Job Family: Medical and Clinical Technologists and Technicians Medical Imaging Technicians
Services Offering this Occupation
Army  | Navy  | Air Force  | Coast Guard  | National Guard

Supplemental Information
Profile  |  Career Path
Photo 1: Technician discusses procedure with patient. Photo 2:
Technician examines X-rays.

Ernie Hughes
Occupation: Radiologic (X-Ray) Technician

When I joined the Navy, I was guaranteed training in the medical field. After boot camp, I went to school to become a hospital corpsman. At the Gre…

Click to Read More

Short Description
Medical imaging is important in the diagnosis and treatment of medical conditions. X-rays and other diagnostic techniques, such as ultrasound and magnetic resonance imaging (MRI), help physicians detect injuries and illnesses. Radiology is also used to treat some diseases, such as cancer. Medical Imaging technicians operate X-ray and other imaging related equipment used in diagnosing and treating injuries and diseases. They work as part of a medical team of physicians and specialists to provide health care to patients. Medical imaging technicians may specialize by the type of equipment they operate.


What They Do
Medical imaging technicians in the military perform some or all of the following duties:
  • Read requests or instructions from physicians to determine each patient’s X-ray or imaging needs
  • Position patients under radiologic equipment
  • Operate fixed and portable radiology equipment
  • Adjust equipment to the correct time and power of exposure
  • Develop radiographic image using digital and manual processing
  • Prepare and administer radioactive solutions to patients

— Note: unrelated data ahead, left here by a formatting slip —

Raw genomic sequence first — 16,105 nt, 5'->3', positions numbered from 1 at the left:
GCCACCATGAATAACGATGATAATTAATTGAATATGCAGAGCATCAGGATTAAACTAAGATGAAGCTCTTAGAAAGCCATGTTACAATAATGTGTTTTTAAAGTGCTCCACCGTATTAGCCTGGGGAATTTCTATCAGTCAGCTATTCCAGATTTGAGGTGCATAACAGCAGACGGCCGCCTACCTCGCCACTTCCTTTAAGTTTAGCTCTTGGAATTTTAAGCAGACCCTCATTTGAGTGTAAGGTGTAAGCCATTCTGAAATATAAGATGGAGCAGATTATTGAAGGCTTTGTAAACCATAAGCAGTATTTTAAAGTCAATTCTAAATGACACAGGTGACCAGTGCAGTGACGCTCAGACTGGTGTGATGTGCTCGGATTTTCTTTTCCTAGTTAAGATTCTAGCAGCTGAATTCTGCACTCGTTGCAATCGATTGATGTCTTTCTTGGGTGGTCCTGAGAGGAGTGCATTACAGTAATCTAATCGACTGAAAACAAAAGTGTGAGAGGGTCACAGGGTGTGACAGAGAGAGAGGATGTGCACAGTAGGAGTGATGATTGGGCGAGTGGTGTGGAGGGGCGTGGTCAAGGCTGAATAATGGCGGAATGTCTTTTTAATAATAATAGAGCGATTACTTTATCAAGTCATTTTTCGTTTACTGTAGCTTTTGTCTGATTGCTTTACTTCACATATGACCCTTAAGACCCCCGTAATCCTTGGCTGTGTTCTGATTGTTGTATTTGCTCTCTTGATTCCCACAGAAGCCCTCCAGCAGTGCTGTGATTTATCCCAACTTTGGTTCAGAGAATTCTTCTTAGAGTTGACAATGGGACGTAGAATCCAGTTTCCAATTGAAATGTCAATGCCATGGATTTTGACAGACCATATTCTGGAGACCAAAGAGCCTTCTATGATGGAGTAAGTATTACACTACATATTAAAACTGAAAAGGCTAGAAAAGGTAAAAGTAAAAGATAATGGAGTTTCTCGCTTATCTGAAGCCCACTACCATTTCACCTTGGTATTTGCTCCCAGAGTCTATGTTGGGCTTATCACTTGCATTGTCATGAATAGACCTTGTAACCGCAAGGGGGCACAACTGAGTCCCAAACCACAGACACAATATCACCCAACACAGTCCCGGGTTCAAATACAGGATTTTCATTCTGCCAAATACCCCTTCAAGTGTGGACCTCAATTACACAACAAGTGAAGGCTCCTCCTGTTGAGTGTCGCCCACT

• Keep records of patient treatment
  • Apply radiation, electrical and mechanical protective measures
  • Inspect and perform operator maintenance on radiology equipment

Helpful Attributes
Helpful school subjects include algebra, biology, and other science courses. Helpful attributes include:
  • Ability to follow strict standards and procedures
  • Interest in activities requiring accuracy and attention to detail
  • Interest in helping others
  • Interest in working in a medical environment

Training Provided
Job training consists of classroom instruction, including practice with medical imaging equipment. Extensive on-the-job training is also provided. Additional training occurs through advanced courses. Training length varies depending on specialty. Course content typically includes:
  • Operation of diagnostic imaging equipment
  • Radioactive isotope therapy
  • Image processing
  • Anatomy and physiology

Work Environment
Medical imaging technicians work in hospitals and clinics. In combat situations, they may work in mobile field hospitals. They follow strict safety procedures to minimize exposure to radiation.


Civilian Counterparts
Civilian medical imaging technicians work in hospitals, diagnostic clinics, and medical laboratories. They perform duties similar to military medical imaging technicians. They may specialize in various areas of radiology and may be called X-ray technologists, radiographers, sonographers, radiation therapy technologists, or nuclear medicine technologists.

Click to turn off flash